This past weekend I went on a hiking trip in the White Mountains. We did the Tripyramid Slides Loop, which according to the AMC White Mountain Guide is “one of the most challenging and scenic trips in the Whites.” The most challenging part was the “North Slide” on which we climbed 1,200 ft. in 0.5 mi. I basically felt like I was rock climbing as I used my hands quite a bit. After about halfway, the views were spectacular. It didn’t hurt that the foliage was in peak condition. (See the entire gallery here)
Many of us read and can relate to the webcomic xkcd. But, I guess I am not devoted enough to have noticed the comic from last spring in which coordinates and a date were mentioned. Well, as the author of the comic wrote in his blog, “The date was in the future, the coordinates were a park in Cambridge.” That date happened to be about a week and a half ago. In a perfect example of the influence that a webcomic can have on the public, close to a thousand people faithfully arrived at the park on that date. As geeky as it sounds, I probably would have considered attending this event had I been aware of it. Hey, its not like I would have had to travel far. I find it particularly entertaining that almost 1500 photos have been posted to a special flickr group photo pool set up for the event.
I really enjoy taking pictures. I also enjoy sharing my photography. I’ve been busy the last few weeks and my internet access has been somewhat tenuous, but I have finally posted photos from the trip that ACP and I took to Tahoe in August. I like the interface of Google’s photo sharing application Picasa. The integration with Google maps appeals to my compulsion to tag and categorize. When I have more time, I want to post about tagging information on the web and why I think its important. But, after reading a couple scary articles yesterday, I am feeling more reluctant to share anything on the web, let alone tag and categorize what I share.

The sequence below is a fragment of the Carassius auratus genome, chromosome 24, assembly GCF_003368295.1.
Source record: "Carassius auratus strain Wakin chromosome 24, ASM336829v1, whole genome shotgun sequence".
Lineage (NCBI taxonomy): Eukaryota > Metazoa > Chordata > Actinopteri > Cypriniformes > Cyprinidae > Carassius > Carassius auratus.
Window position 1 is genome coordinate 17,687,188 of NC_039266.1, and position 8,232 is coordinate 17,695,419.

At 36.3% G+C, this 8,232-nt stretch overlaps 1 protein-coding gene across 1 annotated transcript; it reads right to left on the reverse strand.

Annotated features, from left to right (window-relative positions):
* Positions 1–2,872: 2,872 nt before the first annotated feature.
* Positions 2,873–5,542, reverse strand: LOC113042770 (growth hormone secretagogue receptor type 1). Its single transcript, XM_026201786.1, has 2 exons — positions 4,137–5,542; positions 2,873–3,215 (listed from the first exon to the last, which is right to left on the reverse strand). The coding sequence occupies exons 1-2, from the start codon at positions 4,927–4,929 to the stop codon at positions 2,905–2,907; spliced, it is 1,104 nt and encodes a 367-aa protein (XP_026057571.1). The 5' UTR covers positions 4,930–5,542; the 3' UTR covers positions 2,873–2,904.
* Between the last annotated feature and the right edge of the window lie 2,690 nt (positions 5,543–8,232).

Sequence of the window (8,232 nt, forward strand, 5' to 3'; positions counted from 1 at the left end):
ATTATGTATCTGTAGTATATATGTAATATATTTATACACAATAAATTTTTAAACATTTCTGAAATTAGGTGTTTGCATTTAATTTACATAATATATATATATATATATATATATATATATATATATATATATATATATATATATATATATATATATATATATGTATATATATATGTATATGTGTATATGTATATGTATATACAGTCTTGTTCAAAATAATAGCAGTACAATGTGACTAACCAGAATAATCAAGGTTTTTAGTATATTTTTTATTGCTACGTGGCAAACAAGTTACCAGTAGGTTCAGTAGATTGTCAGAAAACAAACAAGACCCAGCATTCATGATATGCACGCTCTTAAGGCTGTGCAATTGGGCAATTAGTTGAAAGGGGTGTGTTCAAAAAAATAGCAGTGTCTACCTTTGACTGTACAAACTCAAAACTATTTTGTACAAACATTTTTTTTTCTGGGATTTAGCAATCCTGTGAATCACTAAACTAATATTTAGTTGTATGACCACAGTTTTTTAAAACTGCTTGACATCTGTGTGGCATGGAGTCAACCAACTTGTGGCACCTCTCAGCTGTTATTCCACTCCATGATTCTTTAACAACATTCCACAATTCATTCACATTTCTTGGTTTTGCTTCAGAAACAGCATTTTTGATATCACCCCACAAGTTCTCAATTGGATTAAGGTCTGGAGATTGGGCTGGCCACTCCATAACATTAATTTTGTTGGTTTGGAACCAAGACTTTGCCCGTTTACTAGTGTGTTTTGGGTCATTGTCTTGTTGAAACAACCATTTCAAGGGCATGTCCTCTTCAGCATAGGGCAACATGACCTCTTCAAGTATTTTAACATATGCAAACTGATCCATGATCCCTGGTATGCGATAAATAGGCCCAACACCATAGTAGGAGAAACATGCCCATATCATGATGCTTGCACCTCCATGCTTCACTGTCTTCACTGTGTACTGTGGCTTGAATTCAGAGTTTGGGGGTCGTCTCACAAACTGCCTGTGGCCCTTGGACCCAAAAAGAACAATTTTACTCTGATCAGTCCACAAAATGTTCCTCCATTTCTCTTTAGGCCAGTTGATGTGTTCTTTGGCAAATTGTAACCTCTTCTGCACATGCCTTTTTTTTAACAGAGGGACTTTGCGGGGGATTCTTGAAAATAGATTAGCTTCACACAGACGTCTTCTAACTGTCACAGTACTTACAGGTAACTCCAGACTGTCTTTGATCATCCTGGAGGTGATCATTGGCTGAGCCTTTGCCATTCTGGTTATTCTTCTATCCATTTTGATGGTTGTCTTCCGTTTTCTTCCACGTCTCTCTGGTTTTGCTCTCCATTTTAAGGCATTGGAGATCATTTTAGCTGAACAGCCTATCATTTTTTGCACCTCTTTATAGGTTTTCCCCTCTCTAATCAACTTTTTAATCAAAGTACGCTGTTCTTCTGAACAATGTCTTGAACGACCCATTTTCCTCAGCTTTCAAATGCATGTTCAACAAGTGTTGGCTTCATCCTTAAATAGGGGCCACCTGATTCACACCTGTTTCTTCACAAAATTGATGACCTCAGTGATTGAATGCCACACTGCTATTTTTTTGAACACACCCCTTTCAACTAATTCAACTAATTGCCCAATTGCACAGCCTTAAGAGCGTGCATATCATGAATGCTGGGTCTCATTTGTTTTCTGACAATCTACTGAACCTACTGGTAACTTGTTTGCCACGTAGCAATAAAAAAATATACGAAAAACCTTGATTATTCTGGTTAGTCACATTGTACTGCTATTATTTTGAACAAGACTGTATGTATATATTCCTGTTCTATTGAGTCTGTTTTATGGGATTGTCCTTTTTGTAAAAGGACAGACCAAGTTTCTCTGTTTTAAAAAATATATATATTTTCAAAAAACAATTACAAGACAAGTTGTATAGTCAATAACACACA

Scoble sent out a link on his twitter feed to an article by Judi Sohn who was criticizing one of his posts. Reading these articles made me aware of a controversial situation involving a company named Rapleaf (the company posted a somewhat apologetic letter about the situation). As I read more, I felt somewhat sick to the stomach (the situation is even more awkward for me because I know at least one person who works for Rapleaf from undergrad). I started to feel my excitement about the possibilities for using social networking applications to understand human behavior and for other scientific endeavors fade away. I have been meaning to read and write more about the way that social media improves our ability to utilize the vast amounts of data that exist on the web. But now, companies like Rapleaf are already acting on this and abusing the opportunities presented to us by social media. I guess it was inevitable, and I’m sure companies like Google, Yahoo, etc. have been storing up information about individuals on the web for a long time now. Its just disconcerting when you receive an email stating that you have been searched and find out that some random website is displaying all sorts of information about you. Its true that this information is freely available on the web, but it seems wrong to me for a company to compile and display information about a person if that person has not requested or even agreed for that to be done. For example, I want people to read my blog, thats why I write it. But I don’t want what I write in my blog to be scraped and displayed elsewhere. Nor do I want the content of my blog to be analyzed so that I can be categorized by marketing firms. I’m not an expert on this subject, so I’m hesitant to throw around the following terms. But, this seems like a critical moment in the transition from a “social web” to a “semantic web”.